This study analyzed the authorship policies of a random sample of 600 journals from the Journal Citation Reports database. Journals from the biomedical sciences and social sciences/humanities were more likely to have an authorship policy than journals from the physical sciences, engineering or mathematical sciences. Among journals with a policy, the most frequent type of policy was guidance on criteria for authorship (99.7%); followed by guidance on acknowledgments (97.3%); requiring that authors make substantial contributions to the research (94.7%); requiring that authors be accountable for the research as a whole (84.8%); guidance on changes in authorship (77.9%); requiring that authors give final approval to the manuscript (77.6%); requiring that authors draft or critically revise the manuscript (71.7%); providing guidance on corporate authorship (58.9%); prohibiting gift, guest or ghost authorship (31.7%); requiring authors to describe their contributions (5.3%); limiting the number of authors for some types of articles (4.0%) and requiring authors to be accountable for their part in the research (1.1%). None of the policies addressed equal contribution statements. Journals that do not have authorship policies should consider adopting or developing ones.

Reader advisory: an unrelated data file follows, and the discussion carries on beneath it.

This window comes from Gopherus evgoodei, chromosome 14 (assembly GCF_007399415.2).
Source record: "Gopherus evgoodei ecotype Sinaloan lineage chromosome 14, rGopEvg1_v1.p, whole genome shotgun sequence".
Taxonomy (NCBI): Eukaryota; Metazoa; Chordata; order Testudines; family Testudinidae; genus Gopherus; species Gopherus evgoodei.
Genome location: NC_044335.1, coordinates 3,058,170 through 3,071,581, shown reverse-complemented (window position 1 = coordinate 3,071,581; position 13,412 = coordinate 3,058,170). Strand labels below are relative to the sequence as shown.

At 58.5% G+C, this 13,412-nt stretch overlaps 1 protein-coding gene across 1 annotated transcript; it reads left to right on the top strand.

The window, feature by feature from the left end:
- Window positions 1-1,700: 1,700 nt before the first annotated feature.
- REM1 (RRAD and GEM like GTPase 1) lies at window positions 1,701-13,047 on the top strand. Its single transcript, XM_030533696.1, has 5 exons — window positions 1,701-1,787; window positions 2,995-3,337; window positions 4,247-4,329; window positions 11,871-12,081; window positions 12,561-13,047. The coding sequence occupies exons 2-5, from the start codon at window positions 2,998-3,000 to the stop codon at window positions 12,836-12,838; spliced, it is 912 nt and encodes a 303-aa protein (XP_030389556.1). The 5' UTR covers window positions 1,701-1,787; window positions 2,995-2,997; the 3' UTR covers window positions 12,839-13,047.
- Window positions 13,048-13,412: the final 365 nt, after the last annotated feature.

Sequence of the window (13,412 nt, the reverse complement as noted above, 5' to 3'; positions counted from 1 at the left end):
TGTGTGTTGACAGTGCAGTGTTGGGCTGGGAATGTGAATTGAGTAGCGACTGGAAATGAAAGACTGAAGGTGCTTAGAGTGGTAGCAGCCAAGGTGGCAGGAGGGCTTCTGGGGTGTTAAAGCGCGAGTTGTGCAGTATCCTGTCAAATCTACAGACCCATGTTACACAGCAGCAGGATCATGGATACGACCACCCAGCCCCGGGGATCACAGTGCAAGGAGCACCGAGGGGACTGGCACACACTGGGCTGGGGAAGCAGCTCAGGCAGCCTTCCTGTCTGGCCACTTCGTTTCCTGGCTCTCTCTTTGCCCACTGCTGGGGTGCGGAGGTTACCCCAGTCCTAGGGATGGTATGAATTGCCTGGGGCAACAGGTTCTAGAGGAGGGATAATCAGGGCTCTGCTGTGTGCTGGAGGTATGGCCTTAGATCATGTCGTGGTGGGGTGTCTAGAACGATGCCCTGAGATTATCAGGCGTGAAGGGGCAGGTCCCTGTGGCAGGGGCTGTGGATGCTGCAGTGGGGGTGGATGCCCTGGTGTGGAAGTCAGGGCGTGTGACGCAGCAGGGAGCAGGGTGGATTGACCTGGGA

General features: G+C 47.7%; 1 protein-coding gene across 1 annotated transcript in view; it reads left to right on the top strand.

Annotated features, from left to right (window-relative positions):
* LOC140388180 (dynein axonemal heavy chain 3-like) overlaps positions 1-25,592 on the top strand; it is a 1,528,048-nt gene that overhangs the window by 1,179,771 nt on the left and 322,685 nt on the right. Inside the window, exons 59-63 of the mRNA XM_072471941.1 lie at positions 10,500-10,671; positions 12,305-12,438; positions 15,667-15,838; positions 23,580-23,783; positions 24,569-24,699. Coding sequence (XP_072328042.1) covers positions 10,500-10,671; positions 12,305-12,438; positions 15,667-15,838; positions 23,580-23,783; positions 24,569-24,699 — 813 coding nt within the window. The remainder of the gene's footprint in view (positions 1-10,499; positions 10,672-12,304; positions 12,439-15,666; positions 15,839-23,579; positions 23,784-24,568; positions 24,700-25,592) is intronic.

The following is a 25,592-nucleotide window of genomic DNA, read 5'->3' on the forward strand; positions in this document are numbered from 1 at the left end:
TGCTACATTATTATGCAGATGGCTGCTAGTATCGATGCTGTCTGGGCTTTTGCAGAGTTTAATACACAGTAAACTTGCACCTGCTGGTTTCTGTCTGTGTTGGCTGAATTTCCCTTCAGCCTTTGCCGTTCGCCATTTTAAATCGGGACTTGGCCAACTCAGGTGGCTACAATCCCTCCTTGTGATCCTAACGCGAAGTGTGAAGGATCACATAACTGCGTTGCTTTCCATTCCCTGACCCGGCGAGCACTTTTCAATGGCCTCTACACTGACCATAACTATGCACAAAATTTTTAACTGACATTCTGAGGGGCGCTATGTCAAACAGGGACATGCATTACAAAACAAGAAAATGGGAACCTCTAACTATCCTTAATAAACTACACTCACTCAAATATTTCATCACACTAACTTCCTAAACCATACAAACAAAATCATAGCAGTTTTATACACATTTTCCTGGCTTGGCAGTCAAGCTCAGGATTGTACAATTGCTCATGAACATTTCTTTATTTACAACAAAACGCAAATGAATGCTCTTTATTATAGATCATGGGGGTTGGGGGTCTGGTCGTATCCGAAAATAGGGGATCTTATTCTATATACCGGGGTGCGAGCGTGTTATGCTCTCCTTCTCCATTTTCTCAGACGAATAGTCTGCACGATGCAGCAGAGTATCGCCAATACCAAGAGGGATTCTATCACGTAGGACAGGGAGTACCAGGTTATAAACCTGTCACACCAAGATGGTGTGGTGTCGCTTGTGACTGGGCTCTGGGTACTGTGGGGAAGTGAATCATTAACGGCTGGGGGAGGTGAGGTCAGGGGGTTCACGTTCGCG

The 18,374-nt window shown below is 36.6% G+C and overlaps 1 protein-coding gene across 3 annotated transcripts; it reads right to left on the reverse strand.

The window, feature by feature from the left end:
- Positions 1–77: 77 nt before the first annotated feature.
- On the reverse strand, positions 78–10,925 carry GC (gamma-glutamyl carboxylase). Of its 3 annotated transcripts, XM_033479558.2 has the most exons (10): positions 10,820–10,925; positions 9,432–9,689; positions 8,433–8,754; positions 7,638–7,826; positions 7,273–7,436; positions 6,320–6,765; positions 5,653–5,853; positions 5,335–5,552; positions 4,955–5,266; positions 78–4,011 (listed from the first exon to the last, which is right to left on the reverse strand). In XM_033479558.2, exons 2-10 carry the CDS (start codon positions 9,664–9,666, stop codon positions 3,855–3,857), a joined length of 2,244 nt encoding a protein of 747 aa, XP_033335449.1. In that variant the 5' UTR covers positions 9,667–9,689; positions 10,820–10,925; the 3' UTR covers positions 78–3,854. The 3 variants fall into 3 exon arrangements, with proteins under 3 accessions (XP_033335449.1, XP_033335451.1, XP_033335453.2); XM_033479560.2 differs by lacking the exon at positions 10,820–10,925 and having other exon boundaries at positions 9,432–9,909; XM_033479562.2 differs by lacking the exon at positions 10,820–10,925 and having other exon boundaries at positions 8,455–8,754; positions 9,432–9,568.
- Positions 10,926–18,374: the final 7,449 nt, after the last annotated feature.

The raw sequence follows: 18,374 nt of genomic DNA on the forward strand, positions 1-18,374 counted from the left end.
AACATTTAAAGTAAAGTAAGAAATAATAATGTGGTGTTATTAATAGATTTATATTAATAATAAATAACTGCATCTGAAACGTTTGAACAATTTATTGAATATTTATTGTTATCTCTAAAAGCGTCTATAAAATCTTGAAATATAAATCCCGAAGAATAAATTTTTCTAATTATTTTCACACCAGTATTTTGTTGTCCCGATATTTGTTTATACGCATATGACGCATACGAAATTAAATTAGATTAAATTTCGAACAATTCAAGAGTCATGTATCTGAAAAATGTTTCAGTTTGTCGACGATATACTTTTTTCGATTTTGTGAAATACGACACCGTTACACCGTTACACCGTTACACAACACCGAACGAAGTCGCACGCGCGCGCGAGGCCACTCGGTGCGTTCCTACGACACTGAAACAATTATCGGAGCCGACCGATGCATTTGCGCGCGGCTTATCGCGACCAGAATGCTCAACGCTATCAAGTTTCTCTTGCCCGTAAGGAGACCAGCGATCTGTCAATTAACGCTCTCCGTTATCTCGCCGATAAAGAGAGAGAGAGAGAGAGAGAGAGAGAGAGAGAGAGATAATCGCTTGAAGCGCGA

Rockwell, Sarah. 2005. Ethics of peer review: a guide for manuscript reviewers. Yale University, U.S. Office of Research Integrity.
An essay with accompanying case studies by Dr. Sarah Rockwell of Yale University. Essay gives an overview of some of the main ethical issues faced by peer reviewers.